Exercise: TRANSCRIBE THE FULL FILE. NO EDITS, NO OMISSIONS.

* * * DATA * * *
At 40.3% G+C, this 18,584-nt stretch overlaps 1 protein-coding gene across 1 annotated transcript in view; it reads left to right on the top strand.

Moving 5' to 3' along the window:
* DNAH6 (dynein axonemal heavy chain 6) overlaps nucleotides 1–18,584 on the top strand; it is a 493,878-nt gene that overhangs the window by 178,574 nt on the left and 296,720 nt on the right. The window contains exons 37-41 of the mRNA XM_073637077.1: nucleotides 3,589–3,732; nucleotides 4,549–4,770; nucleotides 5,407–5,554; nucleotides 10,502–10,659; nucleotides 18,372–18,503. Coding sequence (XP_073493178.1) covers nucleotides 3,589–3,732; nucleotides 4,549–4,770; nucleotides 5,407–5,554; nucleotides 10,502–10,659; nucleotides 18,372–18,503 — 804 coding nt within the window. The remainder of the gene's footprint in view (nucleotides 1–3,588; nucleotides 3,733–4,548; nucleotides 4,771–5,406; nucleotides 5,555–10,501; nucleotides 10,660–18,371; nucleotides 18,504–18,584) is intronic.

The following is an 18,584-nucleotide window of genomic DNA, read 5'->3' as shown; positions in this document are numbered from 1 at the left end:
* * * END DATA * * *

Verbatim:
At 40.3% G+C, this 18,584-nt stretch overlaps 1 protein-coding gene across 1 annotated transcript in view; it reads left to right on the top strand.

Moving 5' to 3' along the window:
* DNAH6 (dynein axonemal heavy chain 6) overlaps nucleotides 1–18,584 on the top strand; it is a 493,878-nt gene that overhangs the window by 178,574 nt on the left and 296,720 nt on the right. The window contains exons 37-41 of the mRNA XM_073637077.1: nucleotides 3,589–3,732; nucleotides 4,549–4,770; nucleotides 5,407–5,554; nucleotides 10,502–10,659; nucleotides 18,372–18,503. Coding sequence (XP_073493178.1) covers nucleotides 3,589–3,732; nucleotides 4,549–4,770; nucleotides 5,407–5,554; nucleotides 10,502–10,659; nucleotides 18,372–18,503 — 804 coding nt within the window. The remainder of the gene's footprint in view (nucleotides 1–3,588; nucleotides 3,733–4,548; nucleotides 4,771–5,406; nucleotides 5,555–10,501; nucleotides 10,660–18,371; nucleotides 18,504–18,584) is intronic.

The following is an 18,584-nucleotide window of genomic DNA, read 5'->3' as shown; positions in this document are numbered from 1 at the left end: